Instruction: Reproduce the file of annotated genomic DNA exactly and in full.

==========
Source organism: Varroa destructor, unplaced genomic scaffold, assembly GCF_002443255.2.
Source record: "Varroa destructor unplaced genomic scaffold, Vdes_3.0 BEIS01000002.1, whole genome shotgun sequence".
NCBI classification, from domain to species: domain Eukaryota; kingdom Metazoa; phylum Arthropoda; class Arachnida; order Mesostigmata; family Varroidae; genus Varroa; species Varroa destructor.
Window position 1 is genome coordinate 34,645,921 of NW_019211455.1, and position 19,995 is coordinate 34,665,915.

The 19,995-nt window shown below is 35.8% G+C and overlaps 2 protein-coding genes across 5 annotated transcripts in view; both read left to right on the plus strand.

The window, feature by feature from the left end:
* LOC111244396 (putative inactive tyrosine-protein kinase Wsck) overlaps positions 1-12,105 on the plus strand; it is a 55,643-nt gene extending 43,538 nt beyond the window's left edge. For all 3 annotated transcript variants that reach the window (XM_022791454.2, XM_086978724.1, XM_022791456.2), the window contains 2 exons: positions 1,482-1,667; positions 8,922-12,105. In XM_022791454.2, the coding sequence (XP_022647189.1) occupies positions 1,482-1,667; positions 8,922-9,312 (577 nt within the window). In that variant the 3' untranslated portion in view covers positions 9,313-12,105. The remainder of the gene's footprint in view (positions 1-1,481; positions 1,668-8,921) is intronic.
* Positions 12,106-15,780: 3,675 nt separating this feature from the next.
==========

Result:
Source organism: Varroa destructor, unplaced genomic scaffold, assembly GCF_002443255.2.
Source record: "Varroa destructor unplaced genomic scaffold, Vdes_3.0 BEIS01000002.1, whole genome shotgun sequence".
NCBI classification, from domain to species: domain Eukaryota; kingdom Metazoa; phylum Arthropoda; class Arachnida; order Mesostigmata; family Varroidae; genus Varroa; species Varroa destructor.
Window position 1 is genome coordinate 34,645,921 of NW_019211455.1, and position 19,995 is coordinate 34,665,915.

The 19,995-nt window shown below is 35.8% G+C and overlaps 2 protein-coding genes across 5 annotated transcripts in view; both read left to right on the plus strand.

The window, feature by feature from the left end:
* LOC111244396 (putative inactive tyrosine-protein kinase Wsck) overlaps positions 1-12,105 on the plus strand; it is a 55,643-nt gene extending 43,538 nt beyond the window's left edge. For all 3 annotated transcript variants that reach the window (XM_022791454.2, XM_086978724.1, XM_022791456.2), the window contains 2 exons: positions 1,482-1,667; positions 8,922-12,105. In XM_022791454.2, the coding sequence (XP_022647189.1) occupies positions 1,482-1,667; positions 8,922-9,312 (577 nt within the window). In that variant the 3' untranslated portion in view covers positions 9,313-12,105. The remainder of the gene's footprint in view (positions 1-1,481; positions 1,668-8,921) is intronic.
* Positions 12,106-15,780: 3,675 nt separating this feature from the next.